By Lisett Costa and Otto Cruz Jr.
The entirety of my life, even before I was born, I have been labeled “stubborn”. When my mother was just seven months pregnant, I had bigger and better things to do than hang out in the comfort of her womb. So, at 4:20 AM on a Monday, I made my official debut. What a way to start the week!
Oh, and did I forget to mention that I was supposed to be a boy? Yep! Throughout her pregnancy, my mother was told she was having a baby boy. Imagine her surprise when, while recovering from a complicated c-section (no, I didn’t make that part easy for her either), the nurse comes into her hospital room saying, “Congratulations on your baby GIRL!”. She was so shocked by the news that she asked the hospital staff to make sure I hadn’t been switched at birth!
After a brief stay in the NICU, dressed in all things baby blue, I went home and this pattern of going against the grain and doing the unexpected continued as a way of life. I wish I could tell you that being this way has been easy, but that would most certainly be a lie. The truth is, being a woman can be hard, but being a Hispanic woman complicates things even more.
Being smart and having strong opinions (and an equally strong voice to make those opinions be known) when you are a woman doesn’t win you any popularity contests. But for a Hispanic woman, it is just culturally unacceptable. After all, you’re expected to sit in a corner, look pretty, and just nod and smile. Truth be told, I have never fit the mold of those expectations.
The Northern Fashion brand has allowed me, and countless others like me, to #elevatetheconversation. When I refuse to conform to societal and cultural norms, I am not being stubborn, I am DETERMINED to prove that women are equal. When I speak loudly and wave my hands around, I am not being emotional, it means I am PASSIONATE about what I am saying. When I go on and on about something, I am not being chatty, I am trying to ARTICULATE my message. When I expect that things be done a certain way, I am not being high maintenance, I simply have HIGH STANDARDS and anything less is unacceptable.
At Northern Fashion, we not only support the empowerment of women, but also that of other minorities. The contributions of these groups add so much value to our lives and enrich the communities they belong to. We all get lost in our daily tasks, often not even thinking about whom we meet and where people come from. We are all caught up in our own struggles, that sometimes we forget about the struggles of others. When you meet different people, take the time to listen to where they came from, how they live their lives, and how their culture impacts their decisions.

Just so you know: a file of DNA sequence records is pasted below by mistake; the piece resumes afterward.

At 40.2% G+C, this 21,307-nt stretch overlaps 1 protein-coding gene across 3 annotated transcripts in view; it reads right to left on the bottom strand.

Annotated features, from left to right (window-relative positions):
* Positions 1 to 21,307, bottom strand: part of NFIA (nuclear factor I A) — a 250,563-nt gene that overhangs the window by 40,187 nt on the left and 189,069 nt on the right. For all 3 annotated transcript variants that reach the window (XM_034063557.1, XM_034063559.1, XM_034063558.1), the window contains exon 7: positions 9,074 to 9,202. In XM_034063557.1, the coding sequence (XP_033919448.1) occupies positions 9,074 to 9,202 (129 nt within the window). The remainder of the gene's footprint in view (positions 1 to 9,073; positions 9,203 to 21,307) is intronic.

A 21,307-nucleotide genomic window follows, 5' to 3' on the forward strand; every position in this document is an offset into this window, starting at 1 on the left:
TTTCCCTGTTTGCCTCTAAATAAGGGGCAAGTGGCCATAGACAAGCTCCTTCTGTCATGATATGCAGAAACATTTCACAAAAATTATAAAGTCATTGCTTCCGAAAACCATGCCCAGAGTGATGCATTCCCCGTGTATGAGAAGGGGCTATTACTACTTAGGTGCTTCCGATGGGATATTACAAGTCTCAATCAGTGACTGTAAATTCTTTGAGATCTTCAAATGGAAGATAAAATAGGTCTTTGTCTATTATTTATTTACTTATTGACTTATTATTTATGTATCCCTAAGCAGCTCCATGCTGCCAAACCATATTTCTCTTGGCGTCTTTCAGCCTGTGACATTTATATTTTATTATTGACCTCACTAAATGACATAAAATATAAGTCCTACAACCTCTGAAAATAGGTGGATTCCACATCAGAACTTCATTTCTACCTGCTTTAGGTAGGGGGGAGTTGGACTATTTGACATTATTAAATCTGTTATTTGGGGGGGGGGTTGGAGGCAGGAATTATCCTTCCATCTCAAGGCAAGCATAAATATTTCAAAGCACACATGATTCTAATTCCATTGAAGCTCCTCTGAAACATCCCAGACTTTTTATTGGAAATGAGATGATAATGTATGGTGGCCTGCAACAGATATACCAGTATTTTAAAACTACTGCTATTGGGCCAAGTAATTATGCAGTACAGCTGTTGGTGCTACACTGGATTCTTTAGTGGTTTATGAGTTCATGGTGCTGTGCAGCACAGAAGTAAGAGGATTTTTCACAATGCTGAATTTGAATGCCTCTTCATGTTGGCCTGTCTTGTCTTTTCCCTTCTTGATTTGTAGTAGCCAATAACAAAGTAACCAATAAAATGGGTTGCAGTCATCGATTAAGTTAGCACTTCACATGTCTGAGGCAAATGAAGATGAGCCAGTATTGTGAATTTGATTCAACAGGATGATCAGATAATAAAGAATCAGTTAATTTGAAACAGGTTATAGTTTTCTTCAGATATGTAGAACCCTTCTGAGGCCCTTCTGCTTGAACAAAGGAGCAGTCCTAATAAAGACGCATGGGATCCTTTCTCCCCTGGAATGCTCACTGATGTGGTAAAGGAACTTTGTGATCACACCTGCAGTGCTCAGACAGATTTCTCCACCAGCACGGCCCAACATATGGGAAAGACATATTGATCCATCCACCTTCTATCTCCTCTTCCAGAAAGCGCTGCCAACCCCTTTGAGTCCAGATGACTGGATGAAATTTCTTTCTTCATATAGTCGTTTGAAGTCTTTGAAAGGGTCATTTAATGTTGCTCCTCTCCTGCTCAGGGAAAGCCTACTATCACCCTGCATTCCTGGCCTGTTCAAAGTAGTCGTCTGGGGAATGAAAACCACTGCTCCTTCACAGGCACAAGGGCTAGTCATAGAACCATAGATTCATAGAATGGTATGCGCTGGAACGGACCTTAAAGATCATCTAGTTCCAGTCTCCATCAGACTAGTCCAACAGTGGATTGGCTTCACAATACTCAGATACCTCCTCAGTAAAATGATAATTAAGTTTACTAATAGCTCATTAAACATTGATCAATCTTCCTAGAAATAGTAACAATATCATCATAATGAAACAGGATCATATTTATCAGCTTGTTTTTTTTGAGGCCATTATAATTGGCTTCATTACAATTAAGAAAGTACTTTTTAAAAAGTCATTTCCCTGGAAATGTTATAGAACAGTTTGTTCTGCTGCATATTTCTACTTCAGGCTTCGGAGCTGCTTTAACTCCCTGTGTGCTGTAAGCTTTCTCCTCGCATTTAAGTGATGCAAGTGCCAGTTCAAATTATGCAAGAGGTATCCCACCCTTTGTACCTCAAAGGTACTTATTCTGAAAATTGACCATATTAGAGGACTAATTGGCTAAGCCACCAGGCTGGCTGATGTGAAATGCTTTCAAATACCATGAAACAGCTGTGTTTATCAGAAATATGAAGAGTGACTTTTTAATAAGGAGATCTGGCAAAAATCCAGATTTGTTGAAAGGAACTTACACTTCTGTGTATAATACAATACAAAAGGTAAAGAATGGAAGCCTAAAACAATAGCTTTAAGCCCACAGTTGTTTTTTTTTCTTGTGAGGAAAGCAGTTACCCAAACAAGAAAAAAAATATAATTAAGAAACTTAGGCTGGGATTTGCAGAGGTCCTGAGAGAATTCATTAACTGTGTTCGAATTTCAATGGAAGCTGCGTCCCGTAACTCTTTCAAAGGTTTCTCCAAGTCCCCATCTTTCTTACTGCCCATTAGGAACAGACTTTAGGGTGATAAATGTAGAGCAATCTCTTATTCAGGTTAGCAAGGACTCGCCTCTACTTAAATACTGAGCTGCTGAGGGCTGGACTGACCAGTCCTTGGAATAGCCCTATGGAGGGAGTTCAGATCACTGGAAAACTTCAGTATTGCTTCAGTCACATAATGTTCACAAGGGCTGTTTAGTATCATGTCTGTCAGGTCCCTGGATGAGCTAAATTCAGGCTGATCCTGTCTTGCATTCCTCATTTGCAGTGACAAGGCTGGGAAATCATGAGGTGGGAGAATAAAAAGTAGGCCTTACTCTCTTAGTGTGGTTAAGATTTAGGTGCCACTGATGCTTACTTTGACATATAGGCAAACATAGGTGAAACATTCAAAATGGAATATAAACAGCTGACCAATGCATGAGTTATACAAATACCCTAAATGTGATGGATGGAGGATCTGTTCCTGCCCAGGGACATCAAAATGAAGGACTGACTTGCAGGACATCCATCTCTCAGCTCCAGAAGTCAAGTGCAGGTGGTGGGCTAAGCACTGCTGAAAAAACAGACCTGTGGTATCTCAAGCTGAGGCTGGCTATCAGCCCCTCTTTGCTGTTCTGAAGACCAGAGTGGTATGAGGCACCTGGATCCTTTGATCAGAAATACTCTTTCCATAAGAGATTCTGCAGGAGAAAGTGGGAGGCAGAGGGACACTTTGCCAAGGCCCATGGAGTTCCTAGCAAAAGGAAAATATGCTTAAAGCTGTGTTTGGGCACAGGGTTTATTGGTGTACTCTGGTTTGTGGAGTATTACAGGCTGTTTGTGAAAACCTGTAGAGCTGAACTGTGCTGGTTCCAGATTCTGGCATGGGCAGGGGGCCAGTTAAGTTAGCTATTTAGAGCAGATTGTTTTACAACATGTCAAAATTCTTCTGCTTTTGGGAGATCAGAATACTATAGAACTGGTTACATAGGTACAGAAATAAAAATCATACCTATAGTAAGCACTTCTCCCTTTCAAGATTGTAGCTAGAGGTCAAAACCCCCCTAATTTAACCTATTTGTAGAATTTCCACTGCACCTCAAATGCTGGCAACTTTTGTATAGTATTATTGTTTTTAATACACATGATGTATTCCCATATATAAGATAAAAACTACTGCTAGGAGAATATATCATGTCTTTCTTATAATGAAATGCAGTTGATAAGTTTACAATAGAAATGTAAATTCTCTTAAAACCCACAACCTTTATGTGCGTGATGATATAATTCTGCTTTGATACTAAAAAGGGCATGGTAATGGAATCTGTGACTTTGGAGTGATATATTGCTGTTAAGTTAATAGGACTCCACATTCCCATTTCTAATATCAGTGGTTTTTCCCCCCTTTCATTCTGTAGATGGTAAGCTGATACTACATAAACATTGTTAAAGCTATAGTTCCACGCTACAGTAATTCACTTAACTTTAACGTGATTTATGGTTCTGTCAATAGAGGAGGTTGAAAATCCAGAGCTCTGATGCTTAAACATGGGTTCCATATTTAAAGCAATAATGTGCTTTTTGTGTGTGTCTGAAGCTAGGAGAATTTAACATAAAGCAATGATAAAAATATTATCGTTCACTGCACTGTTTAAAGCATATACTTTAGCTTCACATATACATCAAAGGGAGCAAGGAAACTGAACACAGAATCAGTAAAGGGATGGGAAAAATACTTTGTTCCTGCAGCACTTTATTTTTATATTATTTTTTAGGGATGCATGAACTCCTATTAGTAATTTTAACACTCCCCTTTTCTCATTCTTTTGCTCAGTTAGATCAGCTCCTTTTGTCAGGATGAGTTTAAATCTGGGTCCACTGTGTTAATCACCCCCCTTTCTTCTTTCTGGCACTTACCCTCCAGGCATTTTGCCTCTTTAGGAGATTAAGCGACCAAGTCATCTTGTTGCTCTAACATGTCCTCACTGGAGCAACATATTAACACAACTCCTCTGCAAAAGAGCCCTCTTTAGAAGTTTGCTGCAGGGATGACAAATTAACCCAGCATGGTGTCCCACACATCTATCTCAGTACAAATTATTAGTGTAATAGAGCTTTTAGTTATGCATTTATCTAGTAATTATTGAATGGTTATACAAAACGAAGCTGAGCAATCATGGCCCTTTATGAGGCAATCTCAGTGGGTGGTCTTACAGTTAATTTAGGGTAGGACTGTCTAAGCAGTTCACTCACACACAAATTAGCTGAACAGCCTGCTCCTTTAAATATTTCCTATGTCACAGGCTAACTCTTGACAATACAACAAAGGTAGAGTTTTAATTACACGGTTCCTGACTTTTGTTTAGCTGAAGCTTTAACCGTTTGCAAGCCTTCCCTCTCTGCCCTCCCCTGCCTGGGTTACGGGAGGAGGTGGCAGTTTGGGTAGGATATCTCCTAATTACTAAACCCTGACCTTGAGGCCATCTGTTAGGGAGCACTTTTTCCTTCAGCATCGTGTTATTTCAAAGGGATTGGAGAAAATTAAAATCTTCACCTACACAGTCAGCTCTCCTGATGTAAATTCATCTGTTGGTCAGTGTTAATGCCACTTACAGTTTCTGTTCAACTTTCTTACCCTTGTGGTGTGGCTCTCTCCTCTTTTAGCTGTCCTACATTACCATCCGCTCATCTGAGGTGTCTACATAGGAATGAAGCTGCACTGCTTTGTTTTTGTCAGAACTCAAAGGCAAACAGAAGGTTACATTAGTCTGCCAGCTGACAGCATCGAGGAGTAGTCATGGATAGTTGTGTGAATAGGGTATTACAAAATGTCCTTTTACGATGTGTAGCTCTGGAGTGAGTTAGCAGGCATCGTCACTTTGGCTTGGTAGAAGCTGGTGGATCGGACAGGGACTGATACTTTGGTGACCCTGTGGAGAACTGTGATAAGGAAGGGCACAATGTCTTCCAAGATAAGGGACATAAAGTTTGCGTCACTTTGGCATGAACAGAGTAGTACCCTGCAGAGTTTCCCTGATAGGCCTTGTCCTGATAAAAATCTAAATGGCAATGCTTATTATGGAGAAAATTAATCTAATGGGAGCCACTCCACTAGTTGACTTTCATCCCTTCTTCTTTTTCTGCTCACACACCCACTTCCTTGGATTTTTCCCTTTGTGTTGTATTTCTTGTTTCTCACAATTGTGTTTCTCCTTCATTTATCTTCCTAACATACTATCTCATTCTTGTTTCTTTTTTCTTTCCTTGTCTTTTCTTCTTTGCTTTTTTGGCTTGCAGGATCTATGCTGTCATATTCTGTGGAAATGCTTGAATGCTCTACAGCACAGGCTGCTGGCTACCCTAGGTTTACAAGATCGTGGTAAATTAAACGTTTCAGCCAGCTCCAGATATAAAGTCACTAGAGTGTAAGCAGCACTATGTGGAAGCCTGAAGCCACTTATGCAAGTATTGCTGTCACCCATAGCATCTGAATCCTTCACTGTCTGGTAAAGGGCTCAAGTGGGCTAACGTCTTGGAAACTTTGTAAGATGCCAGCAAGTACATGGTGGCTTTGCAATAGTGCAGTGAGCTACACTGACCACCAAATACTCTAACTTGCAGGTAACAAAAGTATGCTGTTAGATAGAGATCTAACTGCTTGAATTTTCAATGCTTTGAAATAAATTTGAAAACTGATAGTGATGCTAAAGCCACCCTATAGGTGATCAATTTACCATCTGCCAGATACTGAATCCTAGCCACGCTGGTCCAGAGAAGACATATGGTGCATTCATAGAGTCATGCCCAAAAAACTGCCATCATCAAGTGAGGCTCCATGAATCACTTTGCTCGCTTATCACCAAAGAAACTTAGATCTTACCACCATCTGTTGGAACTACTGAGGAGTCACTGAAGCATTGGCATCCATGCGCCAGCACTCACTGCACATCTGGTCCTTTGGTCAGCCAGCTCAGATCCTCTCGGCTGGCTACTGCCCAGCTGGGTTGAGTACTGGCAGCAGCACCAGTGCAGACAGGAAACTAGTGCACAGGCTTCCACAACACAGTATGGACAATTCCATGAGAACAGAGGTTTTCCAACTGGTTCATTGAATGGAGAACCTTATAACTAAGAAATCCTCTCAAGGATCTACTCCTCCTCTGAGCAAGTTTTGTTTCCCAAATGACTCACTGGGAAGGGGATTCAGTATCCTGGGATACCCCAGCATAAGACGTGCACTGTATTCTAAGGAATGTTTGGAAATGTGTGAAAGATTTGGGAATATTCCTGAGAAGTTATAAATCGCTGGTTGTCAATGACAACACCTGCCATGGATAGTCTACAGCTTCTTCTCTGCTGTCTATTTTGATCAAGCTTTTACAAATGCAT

This month is Hispanic, or Latinx Heritage Month. Join us at Northern in celebrating and commemorating the Hispanic women that have been recognized for their hard work and dedication—women who have impacted the lives of so many. These are women who have shown the world that they are #strong, #passionate, #determined #heroes.
We start off by talking about a well known music artist, whose career is still strong today. The world has enjoyed her joyous music, stylish looks, and mesmerized by her dancing as her “Hips don’t lie” That’s right, Shakira! But did you know that she has also dedicated herself to raising millions to improve education throughout Latin America? . She is also a UNICEF ambassador where she is making an impact on a global scale for the less fortunate.
Next we have the longest running female news anchor on U.S. Television, and the first Latina to have received the Lifetime Achievement Emmy. Maria Elena Salinas has increased voter registration in the Hispanic Community and continues to work on helping Hispanic youths to become journalists. Talk about #determined.
Voting has always been and will always be, one of the most important rights and responsibilities that you can have as a U.S citizen. And not only in the U.S., anywhere and for anything that you have an ability to vote for or the privilege to do so, is extremely important for getting your voice heard and opinion recognized. Along with Salinas, Maria Teresa Kumar, has been very #passionate on increasing the Latino vote in the U.S. She is the president and CEO of Voto Latino and together with Rosario Dawson, developed the first voter registration via text message in 2006.
Throughout history, there have been many dark times, that have led to pain and sadness. Acts by people to people, that are incomprehensible and even unimaginable by many. But throughout those times, we have had those that are #heroes. People that have put others before themselves, even at the cost of their very own lives. Imagine yourself going about your normal day, teaching a class to children. Focusing on brightening their futures and having the joy of impacting youthful lives. Then suddenly having to shelter and protect those children from an unforeseen enemy full of hatred with no remorse. Victoria Soto, was a teacher at Sandy Hook Elementary during the Newtown, CT shooting on December 14th, 2012. During the incident, Soto hid her students in a closet and told the shooter they were in the gym. Soto even shielded them with her own body as the killer did not believe her and shot her room. That day she showed how #strong she was to stand up to the threat.
These have been a small group of Hispanic women that have impacted history and the daily lives of us all. There are many, many more, who also deserve to be named and thanked for their contribution. We need to remember that cultures are fundamentally important to us all, no matter where we come from, or where we are going. It is our link to the past, our connections to our families, and a principle guide to our future. It is what makes our species so beautiful, the diversity that we all share.